These simple tips can help keep your children safe while sledding, snowboarding and skiing this season. Plus, how to spot the signs of frostnip, frostbite and hypothermia — and what to do if you suspect your kids have them.
How cold is too cold for your child to play outside? Find answers to your questions about cold-related dangers such as hypothermia and frostbite from Jamie Kondis, MD, a Washington University pediatric emergency medicine physician at St. Louis Children’s Hospital. Also, learn about ways you can minimize the risk of a fall, for you and your child, when it’s icy outside.
How to Dress Your Children for the Cold and Snow
- Remember that children can’t regulate their body temperature as well as adults. If it’s below -15 degrees windchill, kids shouldn’t be outside, even for short periods of time.
- Wet conditions, rather than dry cold, pose more of a threat for getting a cold-weather injury. Water and wet clothes can cause frostbite and hypothermia to develop faster.
- Dress children in loose layers, which can be removed more easily if they get wet. A good rule of thumb is to dress children in one more layer than adults. Any bulky clothing or coats should be removed before placing your child in a car seat as well.
- Make sure your children’s fingers, toes, cheeks, ears and the tops of their heads are covered. Smaller appendages at the ends of their limbs, such as fingers, are at risk of frostbite, and kids lose heat through their heads.
What to Do if You Think Your Child Has Frostbite or Hypothermia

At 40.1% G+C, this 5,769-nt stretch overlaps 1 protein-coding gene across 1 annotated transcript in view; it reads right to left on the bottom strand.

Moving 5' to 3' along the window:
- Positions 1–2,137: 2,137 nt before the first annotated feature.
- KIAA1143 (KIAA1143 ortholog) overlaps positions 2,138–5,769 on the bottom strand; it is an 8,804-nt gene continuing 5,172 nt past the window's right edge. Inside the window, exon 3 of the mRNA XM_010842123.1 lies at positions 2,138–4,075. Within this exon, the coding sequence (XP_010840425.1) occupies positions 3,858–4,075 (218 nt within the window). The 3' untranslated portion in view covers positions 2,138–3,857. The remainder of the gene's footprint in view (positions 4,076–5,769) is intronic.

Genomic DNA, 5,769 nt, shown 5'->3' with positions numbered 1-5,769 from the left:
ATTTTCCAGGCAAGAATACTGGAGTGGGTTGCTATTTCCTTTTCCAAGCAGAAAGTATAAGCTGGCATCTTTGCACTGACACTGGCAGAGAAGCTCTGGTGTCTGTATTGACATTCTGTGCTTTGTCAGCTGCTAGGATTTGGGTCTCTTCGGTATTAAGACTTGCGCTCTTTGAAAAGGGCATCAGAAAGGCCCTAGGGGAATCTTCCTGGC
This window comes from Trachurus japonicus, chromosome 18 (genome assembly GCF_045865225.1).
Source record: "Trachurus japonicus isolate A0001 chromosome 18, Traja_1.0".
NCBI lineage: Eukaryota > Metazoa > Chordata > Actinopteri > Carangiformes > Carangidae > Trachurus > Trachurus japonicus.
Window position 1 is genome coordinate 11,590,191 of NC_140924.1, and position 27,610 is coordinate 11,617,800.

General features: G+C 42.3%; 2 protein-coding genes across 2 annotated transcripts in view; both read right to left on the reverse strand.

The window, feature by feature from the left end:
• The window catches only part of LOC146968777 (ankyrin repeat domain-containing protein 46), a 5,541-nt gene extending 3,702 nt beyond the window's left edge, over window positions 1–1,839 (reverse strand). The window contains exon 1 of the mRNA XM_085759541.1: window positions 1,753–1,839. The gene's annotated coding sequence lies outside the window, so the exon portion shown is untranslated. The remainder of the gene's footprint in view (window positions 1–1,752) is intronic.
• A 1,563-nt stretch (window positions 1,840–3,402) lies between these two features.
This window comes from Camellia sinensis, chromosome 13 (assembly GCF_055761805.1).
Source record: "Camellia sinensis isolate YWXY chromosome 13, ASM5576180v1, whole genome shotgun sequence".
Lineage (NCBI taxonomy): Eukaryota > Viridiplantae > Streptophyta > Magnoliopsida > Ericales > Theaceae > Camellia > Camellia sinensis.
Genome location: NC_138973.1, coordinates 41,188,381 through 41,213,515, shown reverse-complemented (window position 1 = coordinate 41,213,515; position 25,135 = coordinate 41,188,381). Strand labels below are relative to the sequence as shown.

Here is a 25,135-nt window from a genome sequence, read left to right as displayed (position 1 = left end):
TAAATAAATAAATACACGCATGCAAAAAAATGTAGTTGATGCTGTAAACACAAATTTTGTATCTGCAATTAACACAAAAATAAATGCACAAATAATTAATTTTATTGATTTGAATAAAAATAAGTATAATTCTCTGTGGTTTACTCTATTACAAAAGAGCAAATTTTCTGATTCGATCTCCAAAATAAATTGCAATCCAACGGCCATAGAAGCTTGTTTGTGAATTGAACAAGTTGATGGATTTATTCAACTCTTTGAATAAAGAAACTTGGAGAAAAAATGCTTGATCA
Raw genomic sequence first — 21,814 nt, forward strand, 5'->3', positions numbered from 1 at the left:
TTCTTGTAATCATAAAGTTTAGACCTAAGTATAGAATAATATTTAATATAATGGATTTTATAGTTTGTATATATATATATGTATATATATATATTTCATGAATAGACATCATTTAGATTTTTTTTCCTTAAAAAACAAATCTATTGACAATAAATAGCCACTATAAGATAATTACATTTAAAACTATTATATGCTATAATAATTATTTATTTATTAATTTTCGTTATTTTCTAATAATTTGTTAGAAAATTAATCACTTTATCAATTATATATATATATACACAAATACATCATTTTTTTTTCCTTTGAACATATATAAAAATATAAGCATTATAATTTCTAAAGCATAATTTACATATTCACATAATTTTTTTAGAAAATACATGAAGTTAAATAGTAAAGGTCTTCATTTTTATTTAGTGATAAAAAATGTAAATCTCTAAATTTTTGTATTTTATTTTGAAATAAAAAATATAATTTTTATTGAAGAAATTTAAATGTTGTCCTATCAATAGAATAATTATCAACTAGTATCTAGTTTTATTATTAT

- The most common stage of frostbite is a mild condition called frostnip. Appendages will look red and feel tingly. If you can safely rewarm your child, you shouldn’t need to visit the emergency department. Dip the affected area in warm water (around 104 degrees) or use a warm wet washcloth to apply heat. Water is key — using a heating pad can be too hot and burn children. Giving children something warm to drink will help as well.
- Later stages of frostbite, where skin looks either gray and blistered or hard and white, require an emergency department visit. Treat frostbite like you would a burn and don’t rub it to try and warm up. This could cause more damage to the skin.
- Hypothermia happens when your body temperature dips below 95 degrees. Symptoms include shivering, slurred speech and lethargy. If your child has been out in the cold and you suspect they’re experiencing symptoms of hypothermia, remove any wet clothing, replace it with warm clothing, give them something warm to drink, and bring them to the emergency department or call 9-1-1. St. Louis Children’s Hospital has six pediatric E.R. locations across the St. Louis and southern Illinois region. These include St. Louis Children’s Hospital, Children’s Hospital at Memorial Hospital Belleville, Children’s Hospital at Memorial Hospital Shiloh, Children’s Hospital at Missouri Baptist Medical Center, Children’s Hospital at Northwest HealthCare and Children’s Hospital at Progress West Hospital.
Tips for Staying Healthy While Playing in the Snow
- Don’t skip the sunscreen just because it’s winter. Sunlight can reflect off snow and cause a sunburn. If you’re going to be out all day skiing or snowboarding, make sure you apply sunblock to exposed skin.
- If your kiddo goes sledding, a helmet can protect them from a serious injury during a crash. Ask them to sit on the sled rather than lying on their stomach and going down head-first. Pick a toboggan-type sled that they can steer rather than a saucer or innertube they can’t, and make sure your hill is far from car traffic.
- Whether they’re sledding, snowboarding or ice-skating, never let your children go alone.
- It’s tempting to carry your child across an icy surface to prevent a fall, but if you end up slipping and dropping your child, it can cause a more severe injury than if they had fallen from their own height.
Find more MomDocs safety tips here.